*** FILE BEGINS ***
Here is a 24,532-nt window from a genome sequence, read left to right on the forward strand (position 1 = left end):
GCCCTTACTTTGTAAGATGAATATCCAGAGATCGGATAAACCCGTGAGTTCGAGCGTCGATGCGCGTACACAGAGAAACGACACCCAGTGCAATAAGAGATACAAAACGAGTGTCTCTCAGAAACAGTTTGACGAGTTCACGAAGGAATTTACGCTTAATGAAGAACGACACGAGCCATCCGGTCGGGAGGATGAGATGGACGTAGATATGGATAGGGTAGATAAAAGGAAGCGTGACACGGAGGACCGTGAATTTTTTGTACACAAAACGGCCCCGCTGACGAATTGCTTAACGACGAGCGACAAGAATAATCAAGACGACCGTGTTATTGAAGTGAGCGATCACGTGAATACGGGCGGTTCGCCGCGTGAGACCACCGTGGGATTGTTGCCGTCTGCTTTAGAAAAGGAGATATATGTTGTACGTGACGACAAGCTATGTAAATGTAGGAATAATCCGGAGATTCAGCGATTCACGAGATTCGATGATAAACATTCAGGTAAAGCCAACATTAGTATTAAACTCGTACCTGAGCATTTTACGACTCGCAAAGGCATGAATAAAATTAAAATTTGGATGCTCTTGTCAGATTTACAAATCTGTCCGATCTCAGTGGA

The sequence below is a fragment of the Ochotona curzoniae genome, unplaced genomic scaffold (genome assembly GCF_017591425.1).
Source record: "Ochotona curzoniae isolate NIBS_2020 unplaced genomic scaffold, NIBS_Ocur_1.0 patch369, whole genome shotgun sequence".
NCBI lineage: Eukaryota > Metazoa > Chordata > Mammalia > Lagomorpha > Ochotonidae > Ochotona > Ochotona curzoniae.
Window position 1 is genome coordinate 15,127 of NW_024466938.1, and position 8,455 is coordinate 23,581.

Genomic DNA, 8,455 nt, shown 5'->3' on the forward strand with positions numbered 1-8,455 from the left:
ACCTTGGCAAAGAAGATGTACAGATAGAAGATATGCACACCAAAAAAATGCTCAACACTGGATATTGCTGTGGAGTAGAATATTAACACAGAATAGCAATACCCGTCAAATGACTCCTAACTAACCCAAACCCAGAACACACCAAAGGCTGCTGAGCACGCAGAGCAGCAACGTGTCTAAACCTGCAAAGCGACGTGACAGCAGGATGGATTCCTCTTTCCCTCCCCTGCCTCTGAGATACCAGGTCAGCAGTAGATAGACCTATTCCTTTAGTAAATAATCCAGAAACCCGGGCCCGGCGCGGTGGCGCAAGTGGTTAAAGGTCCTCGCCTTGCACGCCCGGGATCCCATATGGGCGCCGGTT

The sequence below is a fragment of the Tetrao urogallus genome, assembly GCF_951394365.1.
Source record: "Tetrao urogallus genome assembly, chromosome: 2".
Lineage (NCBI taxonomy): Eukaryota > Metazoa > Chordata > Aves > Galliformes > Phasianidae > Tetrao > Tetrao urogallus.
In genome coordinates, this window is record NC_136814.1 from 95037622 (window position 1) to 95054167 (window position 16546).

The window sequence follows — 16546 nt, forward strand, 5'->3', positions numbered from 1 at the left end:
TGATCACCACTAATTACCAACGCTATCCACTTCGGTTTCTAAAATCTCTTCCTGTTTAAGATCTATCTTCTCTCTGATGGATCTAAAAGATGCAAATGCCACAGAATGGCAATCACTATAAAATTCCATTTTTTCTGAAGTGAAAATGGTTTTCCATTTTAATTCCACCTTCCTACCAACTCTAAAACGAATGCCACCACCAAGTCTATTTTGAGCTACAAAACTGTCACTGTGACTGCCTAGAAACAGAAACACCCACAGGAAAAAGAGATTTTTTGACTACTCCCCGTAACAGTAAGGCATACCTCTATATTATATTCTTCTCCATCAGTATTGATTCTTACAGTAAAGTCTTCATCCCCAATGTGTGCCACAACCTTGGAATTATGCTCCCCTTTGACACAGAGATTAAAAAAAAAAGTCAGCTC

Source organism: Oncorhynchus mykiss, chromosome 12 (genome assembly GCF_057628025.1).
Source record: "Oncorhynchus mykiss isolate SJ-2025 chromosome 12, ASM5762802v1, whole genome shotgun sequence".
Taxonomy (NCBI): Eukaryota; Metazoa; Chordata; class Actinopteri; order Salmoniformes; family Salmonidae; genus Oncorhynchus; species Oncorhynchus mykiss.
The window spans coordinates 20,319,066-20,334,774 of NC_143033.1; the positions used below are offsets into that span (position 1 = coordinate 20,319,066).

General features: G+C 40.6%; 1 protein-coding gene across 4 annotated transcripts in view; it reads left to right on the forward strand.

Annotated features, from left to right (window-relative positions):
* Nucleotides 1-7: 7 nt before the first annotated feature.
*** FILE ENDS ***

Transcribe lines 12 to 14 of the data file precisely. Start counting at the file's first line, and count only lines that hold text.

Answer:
In genome coordinates, this window is record NC_136814.1 from 95037622 (window position 1) to 95054167 (window position 16546).

The window sequence follows — 16546 nt, forward strand, 5'->3', positions numbered from 1 at the left end:
TGATCACCACTAATTACCAACGCTATCCACTTCGGTTTCTAAAATCTCTTCCTGTTTAAGATCTATCTTCTCTCTGATGGATCTAAAAGATGCAAATGCCACAGAATGGCAATCACTATAAAATTCCATTTTTTCTGAAGTGAAAATGGTTTTCCATTTTAATTCCACCTTCCTACCAACTCTAAAACGAATGCCACCACCAAGTCTATTTTGAGCTACAAAACTGTCACTGTGACTGCCTAGAAACAGAAACACCCACAGGAAAAAGAGATTTTTTGACTACTCCCCGTAACAGTAAGGCATACCTCTATATTATATTCTTCTCCATCAGTATTGATTCTTACAGTAAAGTCTTCATCCCCAATGTGTGCCACAACCTTGGAATTATGCTCCCCTTTGACACAGAGATTAAAAAAAAAAGTCAGCTC